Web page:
In this follow-up to a previous VC Views article, V-Bio Ventures takes a look at several questions that were generated by readers. The VC firm carried out a study of the gender composition of investment teams and the impact of these ratios on investment decisions, reflecting on some strategies that might help women with executive ambitions reach their goals.
This VC Views article was guest authored by Christina Takke from V-Bio Ventures.
In our March VC Views article, we turned the spotlight on the gender gap in biotech funding. Management teams of venture-backed start-up companies are often predominantly male, despite evidence that companies with mixed management teams consistently outperform those with men-only C-level suites, and we wanted to know why.
We concluded our article by looking at the gender ratios of the venture capital firms (VCs) that evaluate the pitches from the entrepreneurs, examining the link between the gender of the investment managers and investment in male-led companies.
To our surprise, this article generated a lot feedback and follow-up questions. A couple of readers had a hypothetical query: if women were to dominate investment groups, would this lead to an overrepresentation of portfolio companies with female-fronted management teams?
These reactions indicate a general interest in the impact of gender diversity in the investment sector. As the Biotech Venture space is the most familiar to us, we took these questions and dug a bit deeper.
A male majority
To get a better grip on this topic, we decided to analyse some real-life data from the European Investments Fund (EIF). Our analysis is based on 28 of the most recent EU Biotech/Life Sciences VC funds financed by the EIF, from 2008 to 2018, where there was public information available on the composition of the management teams.
For the purpose of our analyses, we defined the senior investment professionals as those carrying the titles of either managing partner, general partner or investment partner. Later, we decided to include also investment professionals at the level of principal. In the first analysis, using only partners, 13% of the cohorts were female. When we added the principals, the proportion increased to 18% female investment professionals.
The 13% average was driven up by a handful of funds where the female partner ratio was over 40%. These outliers masked the majority of funds (57%) without a single female senior partner in their investment team.
It bears mentioning that the 13% average was driven up by a handful of funds where the female partner ratio was over 40%. These outliers masked the majority of funds (57%) without a single female senior partner in their investment team. Even if including the principal level, the percentage of funds without any women in senior positions was still 39%.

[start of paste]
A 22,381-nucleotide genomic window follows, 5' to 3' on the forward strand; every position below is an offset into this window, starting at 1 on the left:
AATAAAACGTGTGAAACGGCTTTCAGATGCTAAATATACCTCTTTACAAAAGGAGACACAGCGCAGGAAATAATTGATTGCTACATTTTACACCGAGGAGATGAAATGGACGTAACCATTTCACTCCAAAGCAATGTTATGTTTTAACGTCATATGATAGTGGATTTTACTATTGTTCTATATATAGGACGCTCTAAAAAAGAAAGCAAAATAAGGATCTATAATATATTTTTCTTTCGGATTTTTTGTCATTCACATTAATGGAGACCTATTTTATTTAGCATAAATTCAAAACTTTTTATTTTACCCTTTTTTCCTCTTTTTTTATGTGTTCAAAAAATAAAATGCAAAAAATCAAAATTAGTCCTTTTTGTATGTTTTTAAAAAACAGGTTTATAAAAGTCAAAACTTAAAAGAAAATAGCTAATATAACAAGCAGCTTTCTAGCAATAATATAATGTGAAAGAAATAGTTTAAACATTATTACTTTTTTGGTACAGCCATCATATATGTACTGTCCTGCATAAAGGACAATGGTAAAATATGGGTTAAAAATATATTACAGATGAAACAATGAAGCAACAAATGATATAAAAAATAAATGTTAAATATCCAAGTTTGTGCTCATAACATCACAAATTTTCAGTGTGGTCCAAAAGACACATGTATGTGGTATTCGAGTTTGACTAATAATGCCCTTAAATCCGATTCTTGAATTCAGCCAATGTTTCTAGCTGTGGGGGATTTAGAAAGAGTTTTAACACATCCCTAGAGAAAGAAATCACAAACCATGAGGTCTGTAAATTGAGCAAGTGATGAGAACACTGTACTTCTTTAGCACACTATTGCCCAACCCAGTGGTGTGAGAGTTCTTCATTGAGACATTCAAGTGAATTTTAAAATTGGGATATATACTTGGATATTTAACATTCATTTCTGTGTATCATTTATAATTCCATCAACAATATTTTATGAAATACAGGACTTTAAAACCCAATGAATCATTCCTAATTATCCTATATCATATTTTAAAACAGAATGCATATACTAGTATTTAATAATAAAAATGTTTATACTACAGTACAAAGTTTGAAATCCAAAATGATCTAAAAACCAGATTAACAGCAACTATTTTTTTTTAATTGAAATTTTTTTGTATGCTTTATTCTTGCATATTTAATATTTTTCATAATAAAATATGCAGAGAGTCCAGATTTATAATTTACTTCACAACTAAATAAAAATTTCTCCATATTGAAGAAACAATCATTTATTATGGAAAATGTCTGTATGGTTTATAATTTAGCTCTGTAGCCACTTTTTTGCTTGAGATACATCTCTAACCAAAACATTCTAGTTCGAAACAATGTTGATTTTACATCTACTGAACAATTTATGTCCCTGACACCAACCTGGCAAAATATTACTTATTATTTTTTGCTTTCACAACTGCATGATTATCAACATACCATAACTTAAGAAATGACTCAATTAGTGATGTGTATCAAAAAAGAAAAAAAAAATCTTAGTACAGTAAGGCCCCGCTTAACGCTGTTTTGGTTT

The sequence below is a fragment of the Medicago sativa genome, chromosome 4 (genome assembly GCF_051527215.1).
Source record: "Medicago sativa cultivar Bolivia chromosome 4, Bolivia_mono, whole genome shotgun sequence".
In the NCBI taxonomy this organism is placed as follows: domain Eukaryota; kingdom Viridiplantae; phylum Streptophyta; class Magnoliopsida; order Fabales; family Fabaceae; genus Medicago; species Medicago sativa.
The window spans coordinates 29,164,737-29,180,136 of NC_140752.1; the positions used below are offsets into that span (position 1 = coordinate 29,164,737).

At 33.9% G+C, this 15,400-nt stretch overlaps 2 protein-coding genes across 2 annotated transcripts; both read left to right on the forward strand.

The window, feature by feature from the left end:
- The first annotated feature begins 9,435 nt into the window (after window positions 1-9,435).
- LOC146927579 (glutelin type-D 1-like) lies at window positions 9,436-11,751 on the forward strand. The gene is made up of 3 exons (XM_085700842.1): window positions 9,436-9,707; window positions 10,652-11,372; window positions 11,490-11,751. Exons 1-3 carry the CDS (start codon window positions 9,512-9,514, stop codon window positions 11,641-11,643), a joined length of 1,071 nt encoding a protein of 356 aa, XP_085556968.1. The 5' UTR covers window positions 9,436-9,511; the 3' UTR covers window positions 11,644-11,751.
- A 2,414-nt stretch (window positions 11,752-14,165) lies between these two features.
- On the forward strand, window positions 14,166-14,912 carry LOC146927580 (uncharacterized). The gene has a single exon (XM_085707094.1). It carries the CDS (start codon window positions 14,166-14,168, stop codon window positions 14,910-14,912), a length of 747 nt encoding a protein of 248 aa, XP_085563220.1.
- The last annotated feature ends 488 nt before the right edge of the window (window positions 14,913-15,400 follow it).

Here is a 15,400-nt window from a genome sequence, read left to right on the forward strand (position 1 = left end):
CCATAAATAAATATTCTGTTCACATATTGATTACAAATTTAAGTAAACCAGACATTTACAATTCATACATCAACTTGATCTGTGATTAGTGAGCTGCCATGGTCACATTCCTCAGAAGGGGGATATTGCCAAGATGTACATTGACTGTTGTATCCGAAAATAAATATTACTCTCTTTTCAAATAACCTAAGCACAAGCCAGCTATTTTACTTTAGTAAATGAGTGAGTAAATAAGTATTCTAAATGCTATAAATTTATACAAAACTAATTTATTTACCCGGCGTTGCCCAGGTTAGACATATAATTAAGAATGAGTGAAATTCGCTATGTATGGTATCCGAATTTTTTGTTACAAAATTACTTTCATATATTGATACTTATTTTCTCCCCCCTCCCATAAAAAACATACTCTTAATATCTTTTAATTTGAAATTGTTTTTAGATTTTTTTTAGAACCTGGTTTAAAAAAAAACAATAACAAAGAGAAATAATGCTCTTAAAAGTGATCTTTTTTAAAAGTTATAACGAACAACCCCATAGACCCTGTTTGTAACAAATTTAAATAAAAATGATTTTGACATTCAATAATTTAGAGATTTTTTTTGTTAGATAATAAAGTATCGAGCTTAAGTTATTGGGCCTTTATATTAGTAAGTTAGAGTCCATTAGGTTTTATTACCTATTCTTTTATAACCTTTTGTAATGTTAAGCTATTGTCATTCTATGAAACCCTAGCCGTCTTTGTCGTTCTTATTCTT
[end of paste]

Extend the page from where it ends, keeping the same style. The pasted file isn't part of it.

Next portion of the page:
The gender proportions weren’t quite as extreme when we examined the few EU corporate VC funds in the healthcare sector. In this group, the proportion of female senior partners reached 27%, even reaching a high of 38% when the principle level was added. The skew towards men was still present though.
Why are there more women in corporate funds?
The investment teams of corporate funds seemed better able (or at least, more willing) to attract and promote female talent than the teams of purely financial VC firms. We wondered why this might be?
There were a few reasons we identified as potential contributors to a more even gender balance in corporate funds. Firstly, large corporate organisations have implemented gender equality policies in their personnel search strategies, which trickles down to their venture organisations. Searches deliberately targeting both genders tend to result in more diverse teams.
Secondly, young, ambitious women may be receiving more opportunities to develop their talent within a larger and more structured organisation, where there are clear career paths and development programs. Once the first few career steps have been taken within these large corporations, the jump to a more entrepreneurial Venture organisation might appear less challenging. Many partners in corporate VC firms are recruited from either within the parent organisation itself, or from their competitors. Previous achievements within a larger organization works to build trust in a job candidate, increasing their chances of recruitment.